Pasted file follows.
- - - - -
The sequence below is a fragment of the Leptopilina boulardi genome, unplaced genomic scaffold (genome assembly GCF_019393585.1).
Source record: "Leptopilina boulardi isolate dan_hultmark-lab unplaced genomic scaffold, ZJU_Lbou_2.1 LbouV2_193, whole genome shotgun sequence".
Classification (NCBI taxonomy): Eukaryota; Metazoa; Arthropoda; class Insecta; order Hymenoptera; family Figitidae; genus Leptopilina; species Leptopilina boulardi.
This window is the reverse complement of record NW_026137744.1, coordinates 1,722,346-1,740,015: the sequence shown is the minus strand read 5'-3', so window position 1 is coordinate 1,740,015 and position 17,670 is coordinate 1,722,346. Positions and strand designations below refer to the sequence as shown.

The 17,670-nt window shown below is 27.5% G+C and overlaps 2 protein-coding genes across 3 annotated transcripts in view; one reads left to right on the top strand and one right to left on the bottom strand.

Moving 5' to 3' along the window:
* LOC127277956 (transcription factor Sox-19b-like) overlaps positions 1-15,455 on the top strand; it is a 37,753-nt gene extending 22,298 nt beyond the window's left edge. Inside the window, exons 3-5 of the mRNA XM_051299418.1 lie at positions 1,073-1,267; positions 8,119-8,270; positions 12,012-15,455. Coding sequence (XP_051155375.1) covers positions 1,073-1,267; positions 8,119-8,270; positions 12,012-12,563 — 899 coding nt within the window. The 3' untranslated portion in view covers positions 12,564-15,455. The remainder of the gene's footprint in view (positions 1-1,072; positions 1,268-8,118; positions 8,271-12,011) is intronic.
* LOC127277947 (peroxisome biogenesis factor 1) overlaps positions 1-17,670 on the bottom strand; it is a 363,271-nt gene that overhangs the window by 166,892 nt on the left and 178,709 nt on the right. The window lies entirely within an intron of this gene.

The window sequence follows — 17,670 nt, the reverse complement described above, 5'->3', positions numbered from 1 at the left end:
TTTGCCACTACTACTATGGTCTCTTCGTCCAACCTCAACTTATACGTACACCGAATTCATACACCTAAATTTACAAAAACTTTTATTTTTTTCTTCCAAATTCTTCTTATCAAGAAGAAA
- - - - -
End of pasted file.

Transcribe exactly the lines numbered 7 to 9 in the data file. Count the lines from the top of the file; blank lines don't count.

* LOC127277956 (transcription factor Sox-19b-like) overlaps positions 1-15,455 on the top strand; it is a 37,753-nt gene extending 22,298 nt beyond the window's left edge. Inside the window, exons 3-5 of the mRNA XM_051299418.1 lie at positions 1,073-1,267; positions 8,119-8,270; positions 12,012-15,455. Coding sequence (XP_051155375.1) covers positions 1,073-1,267; positions 8,119-8,270; positions 12,012-12,563 — 899 coding nt within the window. The 3' untranslated portion in view covers positions 12,564-15,455. The remainder of the gene's footprint in view (positions 1-1,072; positions 1,268-8,118; positions 8,271-12,011) is intronic.
* LOC127277947 (peroxisome biogenesis factor 1) overlaps positions 1-17,670 on the bottom strand; it is a 363,271-nt gene that overhangs the window by 166,892 nt on the left and 178,709 nt on the right. The window lies entirely within an intron of this gene.

The window sequence follows — 17,670 nt, the reverse complement described above, 5'->3', positions numbered from 1 at the left end: